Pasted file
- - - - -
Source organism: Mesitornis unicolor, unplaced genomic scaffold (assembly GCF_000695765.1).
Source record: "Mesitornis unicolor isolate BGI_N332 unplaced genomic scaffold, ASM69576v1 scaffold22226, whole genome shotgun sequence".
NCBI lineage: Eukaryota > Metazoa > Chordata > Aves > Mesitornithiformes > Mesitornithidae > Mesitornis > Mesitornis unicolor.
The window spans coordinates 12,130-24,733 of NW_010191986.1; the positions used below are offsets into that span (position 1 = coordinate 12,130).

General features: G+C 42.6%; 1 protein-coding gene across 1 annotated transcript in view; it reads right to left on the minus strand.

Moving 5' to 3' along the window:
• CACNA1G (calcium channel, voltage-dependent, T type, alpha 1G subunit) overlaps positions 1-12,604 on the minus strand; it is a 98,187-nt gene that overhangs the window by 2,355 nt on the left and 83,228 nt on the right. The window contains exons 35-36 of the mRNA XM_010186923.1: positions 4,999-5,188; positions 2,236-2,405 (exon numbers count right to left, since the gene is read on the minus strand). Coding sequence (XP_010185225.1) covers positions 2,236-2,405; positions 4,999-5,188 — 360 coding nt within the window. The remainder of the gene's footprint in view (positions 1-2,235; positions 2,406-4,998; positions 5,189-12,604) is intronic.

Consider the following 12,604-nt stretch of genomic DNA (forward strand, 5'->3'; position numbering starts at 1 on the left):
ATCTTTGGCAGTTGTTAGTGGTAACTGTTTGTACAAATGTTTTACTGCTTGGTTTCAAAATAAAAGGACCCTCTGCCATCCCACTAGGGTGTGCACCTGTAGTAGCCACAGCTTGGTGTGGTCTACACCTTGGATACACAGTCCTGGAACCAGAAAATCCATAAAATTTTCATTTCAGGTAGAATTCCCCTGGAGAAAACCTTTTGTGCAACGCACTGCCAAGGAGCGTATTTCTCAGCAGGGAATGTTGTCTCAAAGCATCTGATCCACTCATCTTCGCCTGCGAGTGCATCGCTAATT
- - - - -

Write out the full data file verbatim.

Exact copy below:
Source organism: Mesitornis unicolor, unplaced genomic scaffold (assembly GCF_000695765.1).
Source record: "Mesitornis unicolor isolate BGI_N332 unplaced genomic scaffold, ASM69576v1 scaffold22226, whole genome shotgun sequence".
NCBI lineage: Eukaryota > Metazoa > Chordata > Aves > Mesitornithiformes > Mesitornithidae > Mesitornis > Mesitornis unicolor.
The window spans coordinates 12,130-24,733 of NW_010191986.1; the positions used below are offsets into that span (position 1 = coordinate 12,130).

General features: G+C 42.6%; 1 protein-coding gene across 1 annotated transcript in view; it reads right to left on the minus strand.

Moving 5' to 3' along the window:
• CACNA1G (calcium channel, voltage-dependent, T type, alpha 1G subunit) overlaps positions 1-12,604 on the minus strand; it is a 98,187-nt gene that overhangs the window by 2,355 nt on the left and 83,228 nt on the right. The window contains exons 35-36 of the mRNA XM_010186923.1: positions 4,999-5,188; positions 2,236-2,405 (exon numbers count right to left, since the gene is read on the minus strand). Coding sequence (XP_010185225.1) covers positions 2,236-2,405; positions 4,999-5,188 — 360 coding nt within the window. The remainder of the gene's footprint in view (positions 1-2,235; positions 2,406-4,998; positions 5,189-12,604) is intronic.

Consider the following 12,604-nt stretch of genomic DNA (forward strand, 5'->3'; position numbering starts at 1 on the left):
ATCTTTGGCAGTTGTTAGTGGTAACTGTTTGTACAAATGTTTTACTGCTTGGTTTCAAAATAAAAGGACCCTCTGCCATCCCACTAGGGTGTGCACCTGTAGTAGCCACAGCTTGGTGTGGTCTACACCTTGGATACACAGTCCTGGAACCAGAAAATCCATAAAATTTTCATTTCAGGTAGAATTCCCCTGGAGAAAACCTTTTGTGCAACGCACTGCCAAGGAGCGTATTTCTCAGCAGGGAATGTTGTCTCAAAGCATCTGATCCACTCATCTTCGCCTGCGAGTGCATCGCTAATT